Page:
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From: Stefan Seefeld (seefeld_at_[hidden])
Date: 2006-10-31 10:47:08

Sebastian Redl wrote:

> There are two types of reader interfaces currently in use that I've
> found. I've come up with a third. I wonder which the people on this list
> would prefer, where they see their weaknesses and strengths. The names
> that I've given them are my own creation.
> 1) The Monolithic Interface
> Examples: .Net XMLReader, libxml2 XMLReader (modeled after the .Net
> one), Java Common API for XML Pull Parsing (XmlPull) (don't confuse with
> JSR 173 "StAX")
> In the monolithic interface, the XML parser acts as a cursor over the
> event stream. You call next() and it points to the next event in the
> stream. From there, you can query its type (usually some integral
> constants) and call some methods to retrieve the data. All methods are
> always available on the object; calling one that is not appropriate for
> the current event (e.g. getTagName() for a Characters event) returns a
> null value or signals an error.

I don't like the idea of an all-embracing interface that requires the
user to figure out which methods are actually valid for the current type.

> 2) The Inheritance Interface
> Examples: JSR 173 "StAX"
> In the inheritance interface, the event types are modeled as a group of
> classes that all inherit from an Event base class. The parser acts as an
> iterator, Java style; calling next() returns a reference/pointer to the
> event object for this event. You use RTTI or a similar mechanism to find
> the type of the event, then cast the reference to the appropriate
> subclass. The subclasses then provide access to the data that is
> actually available for this event type.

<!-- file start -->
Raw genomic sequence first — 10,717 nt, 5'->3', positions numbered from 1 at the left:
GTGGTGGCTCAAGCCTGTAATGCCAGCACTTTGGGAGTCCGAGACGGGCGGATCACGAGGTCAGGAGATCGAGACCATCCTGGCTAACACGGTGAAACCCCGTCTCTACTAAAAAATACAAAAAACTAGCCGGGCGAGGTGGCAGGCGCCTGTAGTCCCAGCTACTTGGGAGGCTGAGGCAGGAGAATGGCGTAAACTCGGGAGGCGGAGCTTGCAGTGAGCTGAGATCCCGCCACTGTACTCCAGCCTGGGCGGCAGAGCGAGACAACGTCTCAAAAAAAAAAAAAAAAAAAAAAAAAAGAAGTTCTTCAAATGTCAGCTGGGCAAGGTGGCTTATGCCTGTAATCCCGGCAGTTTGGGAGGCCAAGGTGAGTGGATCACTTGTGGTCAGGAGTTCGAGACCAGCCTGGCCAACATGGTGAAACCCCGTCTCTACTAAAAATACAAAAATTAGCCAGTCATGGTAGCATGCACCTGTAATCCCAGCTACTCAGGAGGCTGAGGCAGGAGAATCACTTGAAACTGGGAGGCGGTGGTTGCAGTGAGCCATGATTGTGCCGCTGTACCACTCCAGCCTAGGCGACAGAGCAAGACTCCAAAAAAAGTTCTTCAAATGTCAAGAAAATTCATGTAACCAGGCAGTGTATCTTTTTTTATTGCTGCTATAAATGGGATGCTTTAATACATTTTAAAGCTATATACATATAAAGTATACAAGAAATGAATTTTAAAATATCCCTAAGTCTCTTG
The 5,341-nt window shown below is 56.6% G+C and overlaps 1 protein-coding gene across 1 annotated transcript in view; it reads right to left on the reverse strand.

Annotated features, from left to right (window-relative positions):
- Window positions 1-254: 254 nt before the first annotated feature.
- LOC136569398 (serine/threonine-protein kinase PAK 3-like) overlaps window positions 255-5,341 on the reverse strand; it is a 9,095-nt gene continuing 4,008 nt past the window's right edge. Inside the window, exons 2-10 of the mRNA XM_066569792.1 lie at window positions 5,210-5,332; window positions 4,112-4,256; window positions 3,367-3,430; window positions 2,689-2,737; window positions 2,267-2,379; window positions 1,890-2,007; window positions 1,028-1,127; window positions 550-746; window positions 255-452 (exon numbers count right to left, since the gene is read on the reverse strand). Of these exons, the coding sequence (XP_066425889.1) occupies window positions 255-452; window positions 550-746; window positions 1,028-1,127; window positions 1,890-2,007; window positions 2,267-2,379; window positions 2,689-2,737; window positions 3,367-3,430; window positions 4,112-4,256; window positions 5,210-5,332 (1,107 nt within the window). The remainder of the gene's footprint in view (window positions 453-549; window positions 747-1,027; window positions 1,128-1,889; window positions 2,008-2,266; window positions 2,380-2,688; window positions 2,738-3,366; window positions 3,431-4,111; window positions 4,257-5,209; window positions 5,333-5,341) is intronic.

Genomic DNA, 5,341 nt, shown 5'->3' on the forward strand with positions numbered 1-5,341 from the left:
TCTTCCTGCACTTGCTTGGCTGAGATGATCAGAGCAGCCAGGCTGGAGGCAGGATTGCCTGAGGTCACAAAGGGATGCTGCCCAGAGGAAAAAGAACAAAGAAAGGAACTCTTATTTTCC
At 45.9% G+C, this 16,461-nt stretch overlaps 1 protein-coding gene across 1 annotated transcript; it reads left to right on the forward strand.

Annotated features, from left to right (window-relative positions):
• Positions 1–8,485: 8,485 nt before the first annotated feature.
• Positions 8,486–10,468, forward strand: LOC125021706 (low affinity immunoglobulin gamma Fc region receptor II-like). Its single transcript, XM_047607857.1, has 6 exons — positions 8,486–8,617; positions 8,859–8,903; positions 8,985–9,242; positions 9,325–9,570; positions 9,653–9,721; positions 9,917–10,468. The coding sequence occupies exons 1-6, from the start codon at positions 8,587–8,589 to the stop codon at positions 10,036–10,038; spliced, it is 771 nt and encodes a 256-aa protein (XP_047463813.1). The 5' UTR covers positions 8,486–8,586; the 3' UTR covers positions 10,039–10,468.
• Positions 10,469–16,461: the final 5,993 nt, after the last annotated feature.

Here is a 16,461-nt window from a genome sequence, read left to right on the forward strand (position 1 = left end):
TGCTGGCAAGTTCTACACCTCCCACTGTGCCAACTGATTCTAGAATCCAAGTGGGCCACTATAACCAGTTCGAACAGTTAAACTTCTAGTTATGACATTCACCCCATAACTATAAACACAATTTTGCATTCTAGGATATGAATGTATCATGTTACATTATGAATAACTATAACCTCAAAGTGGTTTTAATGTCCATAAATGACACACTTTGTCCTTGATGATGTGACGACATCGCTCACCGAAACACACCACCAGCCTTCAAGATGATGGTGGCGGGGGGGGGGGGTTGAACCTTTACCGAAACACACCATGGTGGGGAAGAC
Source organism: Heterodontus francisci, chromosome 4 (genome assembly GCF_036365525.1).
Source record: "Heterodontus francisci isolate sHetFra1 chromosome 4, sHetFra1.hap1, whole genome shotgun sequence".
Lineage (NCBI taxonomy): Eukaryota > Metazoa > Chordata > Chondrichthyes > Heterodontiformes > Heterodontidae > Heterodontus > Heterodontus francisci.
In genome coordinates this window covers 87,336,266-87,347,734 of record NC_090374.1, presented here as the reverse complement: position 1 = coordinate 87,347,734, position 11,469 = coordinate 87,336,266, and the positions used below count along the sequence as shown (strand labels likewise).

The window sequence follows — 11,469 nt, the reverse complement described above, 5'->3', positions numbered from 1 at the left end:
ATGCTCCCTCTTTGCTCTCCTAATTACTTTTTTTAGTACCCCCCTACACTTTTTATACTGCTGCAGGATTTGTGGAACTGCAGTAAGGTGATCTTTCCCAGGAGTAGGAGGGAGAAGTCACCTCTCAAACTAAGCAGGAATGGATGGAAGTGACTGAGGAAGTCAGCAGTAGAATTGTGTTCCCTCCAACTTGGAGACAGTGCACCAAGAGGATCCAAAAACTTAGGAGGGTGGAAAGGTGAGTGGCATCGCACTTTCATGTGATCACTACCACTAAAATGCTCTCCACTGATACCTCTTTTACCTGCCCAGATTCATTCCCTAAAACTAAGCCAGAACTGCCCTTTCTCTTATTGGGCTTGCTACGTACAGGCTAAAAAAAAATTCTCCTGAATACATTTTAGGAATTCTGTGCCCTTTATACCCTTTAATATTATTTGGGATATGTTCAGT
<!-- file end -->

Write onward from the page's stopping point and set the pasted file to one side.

While this sounds better (the actual interface only provides what
the actual type supports), it is still the user's responsibility to
figure out the type and do the cast.

> 3) The Variant Interface
> Examples: None. I believe I came up with this entirely on my own.
> The variant interface seeks to combine the strengths of the other two
> interfaces. It uses a non-monolithic interface, that is, the parser acts
> like an iterator and the data is not stored within it. It does not
> return a reference to the event object, though, but instead a
> boost::variant of all possible events. This way, heap allocation of the
> event object is avoided, together with all the trouble coming with that.
> The event type can be determined either by calling variant::which, or
> with a variant visitor (type-safe!), or with a special get_base()
> function that works like get() but can retrieve a reference to a common
> base of all the variant types. (This is possible, although an
> implementation does not exist in Boost.)

Same here.
You seem to assume that a single accessor is to be used to retrieve the
current data, whether it is strongly / statically typed or not.

What about an interface similar to SAX, where the user provides a set
of handlers, one per type, and then the reader calls the appropriate
one ? For example:

void handle1(token1 const &);
void handle2(token2 const &);

typedef reader<handle1, handle2, ...> my_reader;
my_reader r(filename);
while ( r.process();

Please disregard the syntax; there are certainly multiple ways to
declare and bind handlers to the reader, either at compile- or at
runtime. My question is merely about whether it would be useful to
use typed callbacks like this.
What are the pros / cons ?

Note that there is room between the two extremes, i.e. a single
token type vs. independent token types: All tokens can be derived
from a common base that provides access to common data, so an
iterator is still possible, for example to 'fast-forward' to
a particular position in the stream.


      ...ich hab' noch einen Koffer in Berlin...

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